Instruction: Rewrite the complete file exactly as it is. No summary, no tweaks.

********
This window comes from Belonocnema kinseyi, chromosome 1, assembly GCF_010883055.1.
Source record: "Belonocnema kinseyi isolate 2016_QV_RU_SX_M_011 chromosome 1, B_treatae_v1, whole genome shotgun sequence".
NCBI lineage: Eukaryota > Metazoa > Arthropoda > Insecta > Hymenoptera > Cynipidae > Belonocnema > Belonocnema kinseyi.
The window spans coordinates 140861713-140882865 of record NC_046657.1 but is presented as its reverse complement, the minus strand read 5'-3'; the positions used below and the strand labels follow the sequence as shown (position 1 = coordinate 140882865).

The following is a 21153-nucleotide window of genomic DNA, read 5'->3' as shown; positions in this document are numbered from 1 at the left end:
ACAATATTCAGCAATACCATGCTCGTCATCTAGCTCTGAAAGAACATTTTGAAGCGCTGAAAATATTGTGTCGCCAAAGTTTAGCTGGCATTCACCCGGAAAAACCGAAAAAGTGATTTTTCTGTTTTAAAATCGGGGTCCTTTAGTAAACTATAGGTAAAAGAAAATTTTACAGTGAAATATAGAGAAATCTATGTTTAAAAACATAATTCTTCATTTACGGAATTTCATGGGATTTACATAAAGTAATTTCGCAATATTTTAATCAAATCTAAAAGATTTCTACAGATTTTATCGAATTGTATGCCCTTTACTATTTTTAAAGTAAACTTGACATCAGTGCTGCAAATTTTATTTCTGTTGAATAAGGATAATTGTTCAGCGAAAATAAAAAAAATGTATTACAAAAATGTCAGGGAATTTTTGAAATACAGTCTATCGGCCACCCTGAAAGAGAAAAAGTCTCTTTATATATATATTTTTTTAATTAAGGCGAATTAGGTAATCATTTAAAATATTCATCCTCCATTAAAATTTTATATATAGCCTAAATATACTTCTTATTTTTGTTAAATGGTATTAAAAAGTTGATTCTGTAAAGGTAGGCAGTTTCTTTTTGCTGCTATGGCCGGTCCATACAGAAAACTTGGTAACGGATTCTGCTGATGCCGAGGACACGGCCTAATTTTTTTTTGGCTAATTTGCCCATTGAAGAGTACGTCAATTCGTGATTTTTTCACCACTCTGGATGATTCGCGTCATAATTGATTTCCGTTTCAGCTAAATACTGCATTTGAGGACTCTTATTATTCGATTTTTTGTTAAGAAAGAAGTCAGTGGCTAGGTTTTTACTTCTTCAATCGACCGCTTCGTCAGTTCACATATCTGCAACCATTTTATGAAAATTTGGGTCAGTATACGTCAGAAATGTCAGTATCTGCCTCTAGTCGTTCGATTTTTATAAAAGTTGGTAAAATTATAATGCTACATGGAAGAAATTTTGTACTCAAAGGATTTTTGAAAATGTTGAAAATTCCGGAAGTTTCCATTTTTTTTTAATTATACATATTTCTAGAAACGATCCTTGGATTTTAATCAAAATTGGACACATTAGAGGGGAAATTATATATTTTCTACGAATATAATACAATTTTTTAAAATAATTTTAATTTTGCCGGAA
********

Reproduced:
This window comes from Belonocnema kinseyi, chromosome 1, assembly GCF_010883055.1.
Source record: "Belonocnema kinseyi isolate 2016_QV_RU_SX_M_011 chromosome 1, B_treatae_v1, whole genome shotgun sequence".
NCBI lineage: Eukaryota > Metazoa > Arthropoda > Insecta > Hymenoptera > Cynipidae > Belonocnema > Belonocnema kinseyi.
The window spans coordinates 140861713-140882865 of record NC_046657.1 but is presented as its reverse complement, the minus strand read 5'-3'; the positions used below and the strand labels follow the sequence as shown (position 1 = coordinate 140882865).

The following is a 21153-nucleotide window of genomic DNA, read 5'->3' as shown; positions in this document are numbered from 1 at the left end:
ACAATATTCAGCAATACCATGCTCGTCATCTAGCTCTGAAAGAACATTTTGAAGCGCTGAAAATATTGTGTCGCCAAAGTTTAGCTGGCATTCACCCGGAAAAACCGAAAAAGTGATTTTTCTGTTTTAAAATCGGGGTCCTTTAGTAAACTATAGGTAAAAGAAAATTTTACAGTGAAATATAGAGAAATCTATGTTTAAAAACATAATTCTTCATTTACGGAATTTCATGGGATTTACATAAAGTAATTTCGCAATATTTTAATCAAATCTAAAAGATTTCTACAGATTTTATCGAATTGTATGCCCTTTACTATTTTTAAAGTAAACTTGACATCAGTGCTGCAAATTTTATTTCTGTTGAATAAGGATAATTGTTCAGCGAAAATAAAAAAAATGTATTACAAAAATGTCAGGGAATTTTTGAAATACAGTCTATCGGCCACCCTGAAAGAGAAAAAGTCTCTTTATATATATATTTTTTTAATTAAGGCGAATTAGGTAATCATTTAAAATATTCATCCTCCATTAAAATTTTATATATAGCCTAAATATACTTCTTATTTTTGTTAAATGGTATTAAAAAGTTGATTCTGTAAAGGTAGGCAGTTTCTTTTTGCTGCTATGGCCGGTCCATACAGAAAACTTGGTAACGGATTCTGCTGATGCCGAGGACACGGCCTAATTTTTTTTTGGCTAATTTGCCCATTGAAGAGTACGTCAATTCGTGATTTTTTCACCACTCTGGATGATTCGCGTCATAATTGATTTCCGTTTCAGCTAAATACTGCATTTGAGGACTCTTATTATTCGATTTTTTGTTAAGAAAGAAGTCAGTGGCTAGGTTTTTACTTCTTCAATCGACCGCTTCGTCAGTTCACATATCTGCAACCATTTTATGAAAATTTGGGTCAGTATACGTCAGAAATGTCAGTATCTGCCTCTAGTCGTTCGATTTTTATAAAAGTTGGTAAAATTATAATGCTACATGGAAGAAATTTTGTACTCAAAGGATTTTTGAAAATGTTGAAAATTCCGGAAGTTTCCATTTTTTTTTAATTATACATATTTCTAGAAACGATCCTTGGATTTTAATCAAAATTGGACACATTAGAGGGGAAATTATATATTTTCTACGAATATAATACAATTTTTTAAAATAATTTTAATTTTGCCGGAA